The New Generation

Meet six young horticulturists who are helping to shape how America gardens.

By Ken Druse

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Next Generation Horticuluralist: Kelly NorrisThe Collector: Kelly Norris

When Kelly Norris was 15, he talked his parents into buying an iris nursery in Texas. That entailed labeling and digging up 40,000 iris rhizomes, bagging and loading them into a tractor-trailer, driving the plants to Iowa, and replanting them on a 7-acre site they called Rainbow Iris Farm. By that time, the young collector already had more than 300 iris varieties.

People tend to say yes to Norris due to his confidence, positive attitude, and infectious enthusiasm. Now age 26, he is a modern-day Andy Hardy, rallying friends and admirers to get excited about his latest enterprise, whether that be giving lectures like “Chic Plants for Modern Gardeners” or having his third book, A Guide to Bearded Irises: Cultivating the Rainbow for Beginners and Enthusiasts (Timber Press), published in 2012.

“I want to do it all, as they say. And what I can’t do, I want others to do—movements have leaders,” he says, “but are rarely led by an army of one.”

“I would love to look back on my career, and the careers of my contemporaries, and know that we changed the way society viewed gardeners,” he says, “that they would be hailed as celebrities much like chefs are today, not because we’re all scraping for attention and glory, but because we would be recognized for stewarding the aesthetics and functionality of our environment in positive ways.”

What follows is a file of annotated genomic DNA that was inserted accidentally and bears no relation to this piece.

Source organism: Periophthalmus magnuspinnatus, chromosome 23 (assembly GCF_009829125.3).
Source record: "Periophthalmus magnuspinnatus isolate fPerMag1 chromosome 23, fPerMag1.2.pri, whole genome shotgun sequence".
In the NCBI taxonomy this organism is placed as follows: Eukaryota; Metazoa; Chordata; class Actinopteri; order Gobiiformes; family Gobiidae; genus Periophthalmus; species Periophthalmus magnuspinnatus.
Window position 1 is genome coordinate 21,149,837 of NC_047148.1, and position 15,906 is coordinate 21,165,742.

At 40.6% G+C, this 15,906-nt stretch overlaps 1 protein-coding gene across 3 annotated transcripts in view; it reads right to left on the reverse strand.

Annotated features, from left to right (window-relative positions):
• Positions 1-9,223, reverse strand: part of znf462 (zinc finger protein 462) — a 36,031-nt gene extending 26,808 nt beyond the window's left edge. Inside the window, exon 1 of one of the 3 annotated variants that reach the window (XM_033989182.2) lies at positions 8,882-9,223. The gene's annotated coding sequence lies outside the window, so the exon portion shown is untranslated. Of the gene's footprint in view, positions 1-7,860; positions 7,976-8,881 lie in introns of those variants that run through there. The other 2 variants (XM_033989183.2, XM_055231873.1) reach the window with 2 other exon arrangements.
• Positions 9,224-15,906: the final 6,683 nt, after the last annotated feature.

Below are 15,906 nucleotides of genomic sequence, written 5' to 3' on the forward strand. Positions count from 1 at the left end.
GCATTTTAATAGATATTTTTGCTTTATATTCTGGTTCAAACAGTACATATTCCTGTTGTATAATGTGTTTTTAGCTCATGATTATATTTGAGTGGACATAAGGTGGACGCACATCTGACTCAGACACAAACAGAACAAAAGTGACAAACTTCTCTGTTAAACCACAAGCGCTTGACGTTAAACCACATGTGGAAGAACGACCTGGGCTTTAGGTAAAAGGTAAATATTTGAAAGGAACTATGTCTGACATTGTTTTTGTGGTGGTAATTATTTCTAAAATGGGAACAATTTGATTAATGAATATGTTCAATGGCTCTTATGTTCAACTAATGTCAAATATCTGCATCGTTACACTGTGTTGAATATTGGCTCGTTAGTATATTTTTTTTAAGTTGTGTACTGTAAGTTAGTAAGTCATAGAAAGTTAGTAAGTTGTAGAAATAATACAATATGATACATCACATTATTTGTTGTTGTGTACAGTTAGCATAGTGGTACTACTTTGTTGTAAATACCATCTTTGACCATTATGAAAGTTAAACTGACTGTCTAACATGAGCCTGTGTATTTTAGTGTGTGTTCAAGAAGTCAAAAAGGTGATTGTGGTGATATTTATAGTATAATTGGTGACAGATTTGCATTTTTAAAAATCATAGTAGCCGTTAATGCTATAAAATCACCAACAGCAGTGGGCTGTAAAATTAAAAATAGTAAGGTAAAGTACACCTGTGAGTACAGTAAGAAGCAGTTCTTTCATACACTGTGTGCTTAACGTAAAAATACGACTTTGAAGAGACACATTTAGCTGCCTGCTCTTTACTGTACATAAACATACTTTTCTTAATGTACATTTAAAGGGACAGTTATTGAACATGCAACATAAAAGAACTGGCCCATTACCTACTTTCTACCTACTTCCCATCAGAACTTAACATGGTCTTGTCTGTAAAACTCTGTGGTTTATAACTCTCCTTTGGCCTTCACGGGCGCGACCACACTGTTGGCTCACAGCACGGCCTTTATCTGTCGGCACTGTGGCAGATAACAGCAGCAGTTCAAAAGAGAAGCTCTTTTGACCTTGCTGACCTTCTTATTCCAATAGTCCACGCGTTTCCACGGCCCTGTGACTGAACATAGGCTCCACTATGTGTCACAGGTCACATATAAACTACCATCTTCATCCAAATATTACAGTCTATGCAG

Norris believes that a revolution led by gardeners beats in the distance. “Gardeners—self-identified, nurturing sorts who like living in the company of plants—will have access to an amazing palette of plants with which to make art,” he says. He sees public gardens as cultural hubs in the future in the way that restaurants and art galleries are today.

His prognostications may turn out to be accurate. Norris has been on track for most of his career. He was the youngest person to receive the Iowa State Horticultural Society’s Presidential Citation, Award of Merit, and Honor Award in the organization’s 150-year history. And in November 2012, he was named horticulture manager of the new Greater Des Moines Botanical Garden. “It’s a dream come true, to be part of building a botanical garden from scratch.”

Photo: Kathryn Gamble

 
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